(0.67MB).

A discussion of the patient's clinical history with family members revealed that his school teacher had complained of frequent “distractions” in class when the patient was 14 years old. These went unnoticed as they were never witnessed by the family.

Given the new information provided by the family and the video EEG results, the patient was diagnosed with juvenile absence epilepsy (JAE) and started with zonisamide and levetiracetam, which reduced seizure frequency to one per month.

JAE accounts for approximately 10% of cases of idiopathic generalised epilepsy,1 generally appearing during adolescence and improving from the fourth decade of life.

EEG typically reveals generalised, synchronous, symmetrical, 3.5-Hz spike-and-wave discharge, coinciding with an altered level of consciousness, usually lasting 5-20seconds.

Some studies suggest that calcium channels are a key factor in absence seizure pathogenesis.2 As is the case with most types of idiopathic generalised epilepsy, genetic factors play a more important role than environmental factors. Like childhood absence epilepsy, JAE manifests as an abrupt change in the patient's level of consciousness, with total or partial absence of response to external stimuli. This is frequently associated with palpebral myoclonic movements and oral automatism. In comparison to childhood absence seizures, JAE seizures tend to be longer in duration (mean duration, 16 seconds), are not clearly related with circadian rhythm (seizures occur shortly after awakening), affect level of consciousness less severely, tend to be associated with generalised tonic-clonic seizures (in up to 80% of cases), and occasionally feature mild myoclonic tremor of the type observed in juvenile myoclonic epilepsy (15%-25% of cases).

Interictal EEG readings are usually normal and seizures are often triggered by hyperventilation; video EEG is usually the diagnostic test of choice. Neuroimaging studies do not reveal pathological abnormalities.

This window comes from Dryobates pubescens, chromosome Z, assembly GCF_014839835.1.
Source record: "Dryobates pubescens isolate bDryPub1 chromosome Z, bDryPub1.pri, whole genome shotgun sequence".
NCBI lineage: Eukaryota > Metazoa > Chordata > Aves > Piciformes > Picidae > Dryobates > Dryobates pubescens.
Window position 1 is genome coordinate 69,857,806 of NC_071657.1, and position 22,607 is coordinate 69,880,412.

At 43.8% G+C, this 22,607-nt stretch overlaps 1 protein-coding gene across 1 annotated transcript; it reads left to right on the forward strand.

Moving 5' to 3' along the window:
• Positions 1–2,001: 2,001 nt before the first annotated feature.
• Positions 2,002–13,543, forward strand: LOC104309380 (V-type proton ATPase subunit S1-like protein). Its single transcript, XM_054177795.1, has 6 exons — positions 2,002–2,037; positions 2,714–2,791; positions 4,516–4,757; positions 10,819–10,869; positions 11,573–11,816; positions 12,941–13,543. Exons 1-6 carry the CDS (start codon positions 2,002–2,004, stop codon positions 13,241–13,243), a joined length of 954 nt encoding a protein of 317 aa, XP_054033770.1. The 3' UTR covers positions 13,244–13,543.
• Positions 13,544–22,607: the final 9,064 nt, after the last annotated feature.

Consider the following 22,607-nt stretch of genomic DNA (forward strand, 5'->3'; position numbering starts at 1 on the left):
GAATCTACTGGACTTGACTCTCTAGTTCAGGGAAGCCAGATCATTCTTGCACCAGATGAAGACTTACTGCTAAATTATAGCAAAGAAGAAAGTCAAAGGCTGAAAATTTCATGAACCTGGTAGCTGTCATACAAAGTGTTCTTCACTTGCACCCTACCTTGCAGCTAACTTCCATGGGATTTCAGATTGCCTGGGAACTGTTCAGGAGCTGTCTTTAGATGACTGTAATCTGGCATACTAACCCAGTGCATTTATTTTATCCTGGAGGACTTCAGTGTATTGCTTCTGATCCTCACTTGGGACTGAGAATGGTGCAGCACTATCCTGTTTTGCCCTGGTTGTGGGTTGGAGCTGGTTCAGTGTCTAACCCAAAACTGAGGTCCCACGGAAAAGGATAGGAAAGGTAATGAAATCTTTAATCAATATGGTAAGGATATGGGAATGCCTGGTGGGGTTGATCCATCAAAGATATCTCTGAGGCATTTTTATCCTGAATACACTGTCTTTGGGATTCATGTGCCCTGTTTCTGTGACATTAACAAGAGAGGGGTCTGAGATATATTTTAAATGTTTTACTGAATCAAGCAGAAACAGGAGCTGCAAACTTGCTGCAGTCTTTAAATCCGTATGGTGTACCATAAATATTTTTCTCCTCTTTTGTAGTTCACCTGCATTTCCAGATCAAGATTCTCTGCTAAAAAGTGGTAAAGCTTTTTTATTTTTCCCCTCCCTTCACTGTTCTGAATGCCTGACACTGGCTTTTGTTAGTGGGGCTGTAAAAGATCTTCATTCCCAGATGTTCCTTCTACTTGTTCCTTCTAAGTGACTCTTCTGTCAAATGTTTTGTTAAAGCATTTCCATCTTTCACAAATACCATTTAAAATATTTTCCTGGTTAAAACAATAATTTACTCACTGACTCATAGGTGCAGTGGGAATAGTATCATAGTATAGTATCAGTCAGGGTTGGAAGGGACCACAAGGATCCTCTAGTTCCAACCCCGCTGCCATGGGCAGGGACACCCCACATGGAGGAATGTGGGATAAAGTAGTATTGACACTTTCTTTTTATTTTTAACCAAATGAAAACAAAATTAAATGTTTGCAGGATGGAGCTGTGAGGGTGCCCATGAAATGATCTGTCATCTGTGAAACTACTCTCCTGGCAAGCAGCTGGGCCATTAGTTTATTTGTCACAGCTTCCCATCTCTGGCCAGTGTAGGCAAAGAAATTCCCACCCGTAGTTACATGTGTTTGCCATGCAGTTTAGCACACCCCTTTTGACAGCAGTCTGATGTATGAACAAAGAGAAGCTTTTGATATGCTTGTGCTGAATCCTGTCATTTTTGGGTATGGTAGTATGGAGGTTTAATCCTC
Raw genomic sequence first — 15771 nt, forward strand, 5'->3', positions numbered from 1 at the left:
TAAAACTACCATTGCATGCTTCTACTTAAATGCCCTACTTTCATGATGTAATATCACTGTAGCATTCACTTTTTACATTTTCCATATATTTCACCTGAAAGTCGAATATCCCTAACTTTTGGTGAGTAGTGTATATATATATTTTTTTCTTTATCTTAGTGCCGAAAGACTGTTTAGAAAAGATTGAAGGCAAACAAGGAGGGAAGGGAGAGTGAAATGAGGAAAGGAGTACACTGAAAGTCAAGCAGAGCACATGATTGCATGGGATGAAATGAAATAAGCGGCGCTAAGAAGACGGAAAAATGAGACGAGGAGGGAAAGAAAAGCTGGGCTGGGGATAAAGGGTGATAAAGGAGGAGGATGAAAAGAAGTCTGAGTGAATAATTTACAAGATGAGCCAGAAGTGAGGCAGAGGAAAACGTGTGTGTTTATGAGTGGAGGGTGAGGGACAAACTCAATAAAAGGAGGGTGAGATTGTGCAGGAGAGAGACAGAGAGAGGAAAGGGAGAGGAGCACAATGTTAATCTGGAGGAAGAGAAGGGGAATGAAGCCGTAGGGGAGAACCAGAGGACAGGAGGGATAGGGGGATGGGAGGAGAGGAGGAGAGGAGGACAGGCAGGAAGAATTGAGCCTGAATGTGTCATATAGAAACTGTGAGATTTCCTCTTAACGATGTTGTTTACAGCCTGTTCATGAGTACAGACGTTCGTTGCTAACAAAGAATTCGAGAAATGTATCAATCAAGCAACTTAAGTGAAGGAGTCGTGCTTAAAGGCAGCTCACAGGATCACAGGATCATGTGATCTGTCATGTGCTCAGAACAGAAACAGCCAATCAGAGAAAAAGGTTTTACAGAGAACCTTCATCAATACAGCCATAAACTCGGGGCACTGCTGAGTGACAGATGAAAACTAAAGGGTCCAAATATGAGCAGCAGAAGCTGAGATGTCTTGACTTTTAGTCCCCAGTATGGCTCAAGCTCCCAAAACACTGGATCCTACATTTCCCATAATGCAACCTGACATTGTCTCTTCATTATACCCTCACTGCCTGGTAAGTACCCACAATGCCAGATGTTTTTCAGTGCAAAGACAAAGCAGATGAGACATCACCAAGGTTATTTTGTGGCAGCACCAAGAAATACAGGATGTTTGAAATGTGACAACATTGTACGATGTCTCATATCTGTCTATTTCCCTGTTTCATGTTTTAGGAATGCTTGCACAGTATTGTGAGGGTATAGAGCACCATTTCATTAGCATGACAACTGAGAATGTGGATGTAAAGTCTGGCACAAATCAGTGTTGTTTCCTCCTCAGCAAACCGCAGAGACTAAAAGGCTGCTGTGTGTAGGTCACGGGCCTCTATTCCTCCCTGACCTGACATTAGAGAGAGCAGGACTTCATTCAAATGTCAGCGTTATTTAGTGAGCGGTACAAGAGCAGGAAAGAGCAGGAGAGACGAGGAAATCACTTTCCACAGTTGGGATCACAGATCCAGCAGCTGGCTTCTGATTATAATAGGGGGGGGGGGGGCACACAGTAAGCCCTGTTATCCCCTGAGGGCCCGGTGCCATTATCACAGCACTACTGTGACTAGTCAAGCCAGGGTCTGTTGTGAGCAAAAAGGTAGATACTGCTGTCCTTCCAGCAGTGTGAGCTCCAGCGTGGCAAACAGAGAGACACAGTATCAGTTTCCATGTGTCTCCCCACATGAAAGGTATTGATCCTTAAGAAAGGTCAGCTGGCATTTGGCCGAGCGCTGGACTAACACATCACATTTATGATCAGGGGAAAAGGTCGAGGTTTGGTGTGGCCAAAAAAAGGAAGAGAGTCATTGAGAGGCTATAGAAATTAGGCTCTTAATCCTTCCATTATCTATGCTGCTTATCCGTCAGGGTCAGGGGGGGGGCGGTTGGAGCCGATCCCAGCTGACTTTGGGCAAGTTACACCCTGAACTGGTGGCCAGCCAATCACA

Nearly 80% of patients remain seizure-free with classic antiepileptic drugs such as ethosuximide and valproate; levetiracetam is also a good treatment option.3 Inadequate seizure control may lead to the development of atypical absence seizures, particularly in patients treated with such drugs as carbamazepine, oxcarbazepine, vigabatrin, gabapentin, and pregabalin.

This case demonstrates the potential difficulty involved in differentiating complex partial seizures from absence seizures in adult patients. In our patient, the normal results in the routine EEG and the lack of consideration given to the “distractions” in class resulted in a misdiagnosis of temporal lobe epilepsy. This led to the administration of incorrect and occasionally contraindicated treatments (carbamazepine, lacosamide, oxcarbazepine, and pregabalin), exacerbating the absence seizures. It was this exacerbation that led us to reassess the diagnosis and therapeutic approach, confirming the new diagnosis with video EEG.

Animal models have shown that correct, early treatment not only suppresses seizures, but also prevents the development of associated histological alterations.4

Zonisamide is an antiepileptic drug that stabilises the cell membrane and acts on voltage-dependent sodium channels and calcium channels5,6; the latter are one of the main factors involved in the pathophysiology of absence seizures. Responder rates for the drug are 87.5% in cases of typical absence seizures and 46.3% for atypical seizures7; the drug rarely causes severe adverse effects, even at high doses.